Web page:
6. Estrogen

With all the excess estrogens in our diet and environments, on top of poor air quality, it’s no wonder that allergies are on the rise. Estrogen stimulates mast cells to produce histamine. But it gets worse: histamine stimulates estrogen production in the ovaries. You may be able to get your allergies to calm down by getting hormones balanced.

7. Genetics

Of course the ol’ genes play a part in how allergenic we are. Our bodies make enzymes that degrade histamine. One of them is called diamine oxidase. This enzyme is made by the AOC1 gene (also called ABP1). If someone has a variant (also called a SNP or polymorphism) in the AOC1 gene, which is extremely common, their body may produces less DAO. When DAO levels are low, histamine intolerance and allergies can occur. This enzyme is made in the gut, so if gut health is compromised, DAO production will be as well (regardless of genetics).

Diamine oxidase is fascinating and could be a topic for an entire blog post. For instance, the placenta produces DAO, which is why women often find relief from allergies and food sensitivities during pregnancy! Similar to foods that contain or release histamine, there are also foods that block DAO production and can lead to elevated histamine levels. Black tea, green tea and alcohol are a few.

Another enzyme that degrades histamine is histamine-N-methyltransferase, which is produced by the gene of the same name (HNMT). HNMT is dependent upon methylation status (which is a whole ‘nuther topic for a blog post as well), so if you have variants that affect methylation or are deficient in nutrients like B6, B12, or folate, allergies may likely occur.

*Keep in mind that just because you may have a variant in a gene does not mean that it is doomed to express.*

Oh Alcohol, We Have Such A Love/Hate Relationship
Yep, my allergies were always worse after a night of drinking. Even just one or two drinks. Alcohol pounds the immune system and that’s what makes allergies worse. When you couple that with a food sensitivity like gluten, which is found in many alcohols, it adds insult to injury. Alcohol contains histamine (since it’s fermented) as well as being a histamine liberator. It also blocks DAO production, so that’s a triple whammy. Decide if it’s really worth aggravated allergies before sipping.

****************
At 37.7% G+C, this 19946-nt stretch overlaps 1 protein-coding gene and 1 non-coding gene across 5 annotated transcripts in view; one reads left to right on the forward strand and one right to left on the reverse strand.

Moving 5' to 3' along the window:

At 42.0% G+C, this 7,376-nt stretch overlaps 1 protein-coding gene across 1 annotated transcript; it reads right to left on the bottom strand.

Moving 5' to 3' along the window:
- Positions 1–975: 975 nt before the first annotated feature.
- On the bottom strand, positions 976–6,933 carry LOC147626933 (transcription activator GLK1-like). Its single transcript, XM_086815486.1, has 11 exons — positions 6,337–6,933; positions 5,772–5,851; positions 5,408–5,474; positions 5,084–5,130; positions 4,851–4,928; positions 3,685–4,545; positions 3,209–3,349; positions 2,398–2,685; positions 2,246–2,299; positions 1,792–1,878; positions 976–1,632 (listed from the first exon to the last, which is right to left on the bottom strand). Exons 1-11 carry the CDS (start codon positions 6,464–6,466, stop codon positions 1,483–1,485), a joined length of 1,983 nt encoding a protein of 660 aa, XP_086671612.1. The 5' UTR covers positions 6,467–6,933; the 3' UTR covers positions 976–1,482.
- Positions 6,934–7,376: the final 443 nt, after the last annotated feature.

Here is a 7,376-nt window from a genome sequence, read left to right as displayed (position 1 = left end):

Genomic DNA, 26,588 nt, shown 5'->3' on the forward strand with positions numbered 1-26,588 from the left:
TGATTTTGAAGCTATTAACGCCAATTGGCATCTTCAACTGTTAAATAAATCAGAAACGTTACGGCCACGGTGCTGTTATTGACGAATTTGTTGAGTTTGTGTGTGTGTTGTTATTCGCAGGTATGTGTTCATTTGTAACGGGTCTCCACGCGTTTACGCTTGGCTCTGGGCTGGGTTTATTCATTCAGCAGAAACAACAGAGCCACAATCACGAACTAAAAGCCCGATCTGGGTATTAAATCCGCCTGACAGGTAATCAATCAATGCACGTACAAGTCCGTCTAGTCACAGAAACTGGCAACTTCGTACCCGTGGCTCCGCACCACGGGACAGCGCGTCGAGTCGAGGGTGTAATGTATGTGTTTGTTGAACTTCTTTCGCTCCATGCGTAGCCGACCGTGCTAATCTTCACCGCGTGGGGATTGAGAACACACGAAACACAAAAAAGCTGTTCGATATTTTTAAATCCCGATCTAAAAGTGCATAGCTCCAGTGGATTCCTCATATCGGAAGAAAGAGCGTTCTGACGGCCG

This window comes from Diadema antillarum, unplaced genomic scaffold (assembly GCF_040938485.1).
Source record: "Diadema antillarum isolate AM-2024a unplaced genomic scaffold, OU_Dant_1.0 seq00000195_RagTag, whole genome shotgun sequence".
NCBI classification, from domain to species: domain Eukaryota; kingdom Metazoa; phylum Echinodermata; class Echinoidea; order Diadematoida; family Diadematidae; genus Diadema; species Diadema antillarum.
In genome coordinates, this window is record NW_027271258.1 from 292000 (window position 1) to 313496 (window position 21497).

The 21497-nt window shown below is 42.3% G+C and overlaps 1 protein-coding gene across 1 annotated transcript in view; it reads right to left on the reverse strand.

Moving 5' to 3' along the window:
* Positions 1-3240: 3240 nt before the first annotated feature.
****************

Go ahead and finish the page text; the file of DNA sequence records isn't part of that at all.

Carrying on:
Allergies, hay fever and/or histamine intolerance can disrupt our daily lives. A common analogy for histamine intolerance/allergy symptoms is a bucket. Anything that contributes to histamine release or that inhibits histamine degradation helps to fill the bucket and when the bucket is full, that’s when symptoms occur (hives, skin irritation, asthmatic reactions, sneezing, etc).

Hopefully this article will help you find some relief with allergy symptoms. Please share this if you know someone that struggles with allergies!

Recipe!

Nettle Saag – Courtesy of Eli Weaver and Lancaster Farmacy http://www.lancasterfarmacy.com/
This is a traditional Indian dish which commonly uses spinach. Upgrade to nettles for an even greater “food as medicine” effect.

INGREDIENTS

Oil — 4 tablespoons
Onion, chopped — 1
Garlic, minced — 6 cloves
Ginger root, minced — 1 tablespoon
Coriander, ground — 2 teaspoons
Turmeric — 1/2 teaspoon
Cayenne pepper (optional) — 1/4 to 1/2 teaspoon
Nettle, chopped (use gloves) — 1 pound
Water — 1 cup
Salt — 1 1/2 teaspoons
Yogurt (for dairy-free option use plain coconut yogurt) — 1 cup

Method

Heat the oil in a large pot or saucepan over medium flame. Add the onions and sauté until translucent. Add the garlic, ginger spices, salt and sauté for another 2 to 3 minutes.
In separate pot, boil about 1 lb of nettle for 5 minutes. The sting goes away once heated!
Drain water after boiled. Mix with sauted spices and stir. Add water and bring to boil and then simmer 10 minutes till nice and mixed with spices.
Remove from heat, allow to cool a bit. You can eat as is or choose to use a blender or food processor to puree in batches.
Stir in yogurt and return to brief simmer and immediately remove from heat. Adjust seasoning and serve.